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pakinam

  • one year ago

On a true-false test, each question has exactly one correct answer: true, or false. A student knows the correct answer to 70% of the questions on the test. Each of the remaining answers she guesses at random, independently of all other answers. After the test has been graded, one of the questions is picked at random. Given that she got the answer right, what is the chance that she knew the answer?

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  1. reemii
    • one year ago
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    use Bayes' formula?

  2. reemii
    • one year ago
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    \(P(\text{she knew|she got it right})=\frac{P(\text{got right|knew})}{P(\text{got right|knew})P(\text{knew})+P(\text{got right|didn't know})P(\text{didn't know})}\)

  3. pakinam
    • one year ago
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    following.....

  4. reemii
    • one year ago
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    for example, you know that the numerator is 1 for example you know that P(got it right|didn't know) is due to luck (like coin tossing..), it involves a 1/2 probability in here.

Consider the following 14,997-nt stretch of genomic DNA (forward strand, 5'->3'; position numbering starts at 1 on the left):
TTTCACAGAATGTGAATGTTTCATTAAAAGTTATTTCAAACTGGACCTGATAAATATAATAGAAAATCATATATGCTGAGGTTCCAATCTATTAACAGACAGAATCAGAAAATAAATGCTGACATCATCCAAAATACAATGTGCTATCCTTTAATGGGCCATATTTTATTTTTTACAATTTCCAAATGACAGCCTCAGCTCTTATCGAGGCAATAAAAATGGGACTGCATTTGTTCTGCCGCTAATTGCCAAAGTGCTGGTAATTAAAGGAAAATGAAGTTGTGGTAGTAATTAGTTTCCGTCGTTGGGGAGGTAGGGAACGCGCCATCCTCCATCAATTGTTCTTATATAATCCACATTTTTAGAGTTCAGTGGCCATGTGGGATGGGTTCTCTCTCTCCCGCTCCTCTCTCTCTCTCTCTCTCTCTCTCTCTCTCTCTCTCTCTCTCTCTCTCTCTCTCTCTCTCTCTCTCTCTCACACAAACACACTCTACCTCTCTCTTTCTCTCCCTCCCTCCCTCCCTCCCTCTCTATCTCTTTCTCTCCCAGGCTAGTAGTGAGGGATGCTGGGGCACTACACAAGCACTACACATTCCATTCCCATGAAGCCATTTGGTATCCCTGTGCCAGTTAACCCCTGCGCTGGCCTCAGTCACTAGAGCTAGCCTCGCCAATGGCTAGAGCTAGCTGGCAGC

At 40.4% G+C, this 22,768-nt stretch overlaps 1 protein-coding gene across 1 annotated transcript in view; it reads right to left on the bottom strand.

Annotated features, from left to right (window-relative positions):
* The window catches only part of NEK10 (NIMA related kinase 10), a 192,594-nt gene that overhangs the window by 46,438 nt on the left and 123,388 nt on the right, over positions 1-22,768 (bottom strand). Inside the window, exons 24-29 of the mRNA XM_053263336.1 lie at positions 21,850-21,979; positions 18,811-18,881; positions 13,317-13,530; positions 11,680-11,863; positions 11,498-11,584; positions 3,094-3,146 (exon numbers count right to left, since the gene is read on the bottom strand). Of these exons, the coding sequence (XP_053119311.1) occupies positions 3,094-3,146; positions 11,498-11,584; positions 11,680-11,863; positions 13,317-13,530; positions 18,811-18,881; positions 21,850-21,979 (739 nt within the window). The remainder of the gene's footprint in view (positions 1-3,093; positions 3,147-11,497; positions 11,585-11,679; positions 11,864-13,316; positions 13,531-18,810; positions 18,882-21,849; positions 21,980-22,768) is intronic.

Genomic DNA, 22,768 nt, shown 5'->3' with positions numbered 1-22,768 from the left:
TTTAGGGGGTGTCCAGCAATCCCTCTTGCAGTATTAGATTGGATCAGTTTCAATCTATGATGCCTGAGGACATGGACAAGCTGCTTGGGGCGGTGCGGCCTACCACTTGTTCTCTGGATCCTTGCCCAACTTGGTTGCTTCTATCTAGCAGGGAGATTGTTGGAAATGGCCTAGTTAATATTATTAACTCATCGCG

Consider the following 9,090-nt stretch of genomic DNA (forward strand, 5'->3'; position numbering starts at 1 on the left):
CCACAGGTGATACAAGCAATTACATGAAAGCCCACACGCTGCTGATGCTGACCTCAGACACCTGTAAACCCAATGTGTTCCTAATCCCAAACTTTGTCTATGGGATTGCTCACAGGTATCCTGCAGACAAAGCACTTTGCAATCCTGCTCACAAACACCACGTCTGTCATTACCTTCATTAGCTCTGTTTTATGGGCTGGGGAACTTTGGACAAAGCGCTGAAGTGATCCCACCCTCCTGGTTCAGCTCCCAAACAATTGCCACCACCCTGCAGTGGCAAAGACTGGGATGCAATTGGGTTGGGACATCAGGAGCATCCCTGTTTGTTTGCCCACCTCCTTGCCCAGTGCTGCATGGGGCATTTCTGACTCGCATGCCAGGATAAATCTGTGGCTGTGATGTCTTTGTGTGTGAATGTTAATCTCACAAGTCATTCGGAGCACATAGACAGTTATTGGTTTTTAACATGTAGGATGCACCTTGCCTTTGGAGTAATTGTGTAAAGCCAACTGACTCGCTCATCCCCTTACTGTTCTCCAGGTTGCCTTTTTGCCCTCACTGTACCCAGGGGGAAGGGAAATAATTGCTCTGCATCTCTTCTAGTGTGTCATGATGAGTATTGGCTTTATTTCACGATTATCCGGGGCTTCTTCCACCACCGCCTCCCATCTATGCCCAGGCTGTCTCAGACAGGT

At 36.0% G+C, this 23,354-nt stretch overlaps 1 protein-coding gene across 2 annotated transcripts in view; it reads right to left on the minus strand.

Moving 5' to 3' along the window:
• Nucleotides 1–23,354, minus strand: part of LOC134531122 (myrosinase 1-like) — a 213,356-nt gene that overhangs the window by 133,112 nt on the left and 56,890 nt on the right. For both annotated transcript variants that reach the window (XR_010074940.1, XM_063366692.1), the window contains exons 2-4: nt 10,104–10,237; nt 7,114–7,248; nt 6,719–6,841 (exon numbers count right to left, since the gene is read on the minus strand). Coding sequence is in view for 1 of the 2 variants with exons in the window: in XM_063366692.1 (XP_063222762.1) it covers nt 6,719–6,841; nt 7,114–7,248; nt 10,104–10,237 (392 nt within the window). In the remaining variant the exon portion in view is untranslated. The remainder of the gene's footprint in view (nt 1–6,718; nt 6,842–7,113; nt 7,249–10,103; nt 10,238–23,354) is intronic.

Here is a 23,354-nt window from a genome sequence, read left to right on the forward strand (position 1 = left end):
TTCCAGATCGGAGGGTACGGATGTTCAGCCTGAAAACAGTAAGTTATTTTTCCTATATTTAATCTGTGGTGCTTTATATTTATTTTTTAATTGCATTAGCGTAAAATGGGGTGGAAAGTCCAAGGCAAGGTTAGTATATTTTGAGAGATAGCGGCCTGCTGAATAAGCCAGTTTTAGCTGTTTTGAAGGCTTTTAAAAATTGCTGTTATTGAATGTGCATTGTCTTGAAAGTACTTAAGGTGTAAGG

5. pakinam
    • one year ago
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    ok

  6. reemii
    • one year ago
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    now i think you can replace all quantities in the fraction. right?

  7. pakinam
    • one year ago
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    yeah thank you

  8. sarah10
    • one year ago
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    @reemii can you help me out in this question how to solve it

  9. agent0smith
    • one year ago
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    @reemii doesn't that give a probability greater than 1...?

  10. reemii
    • one year ago
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    i forgot the factor P(she knew) in the numerator. then it's correct.

  11. annacn1024
    • one year ago
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    Sounds like 14 times out of twenty she knows the answer 3 times out of twenty she guesses correctly 3 times out of twenty she does not. 14/17 she knew the answer.

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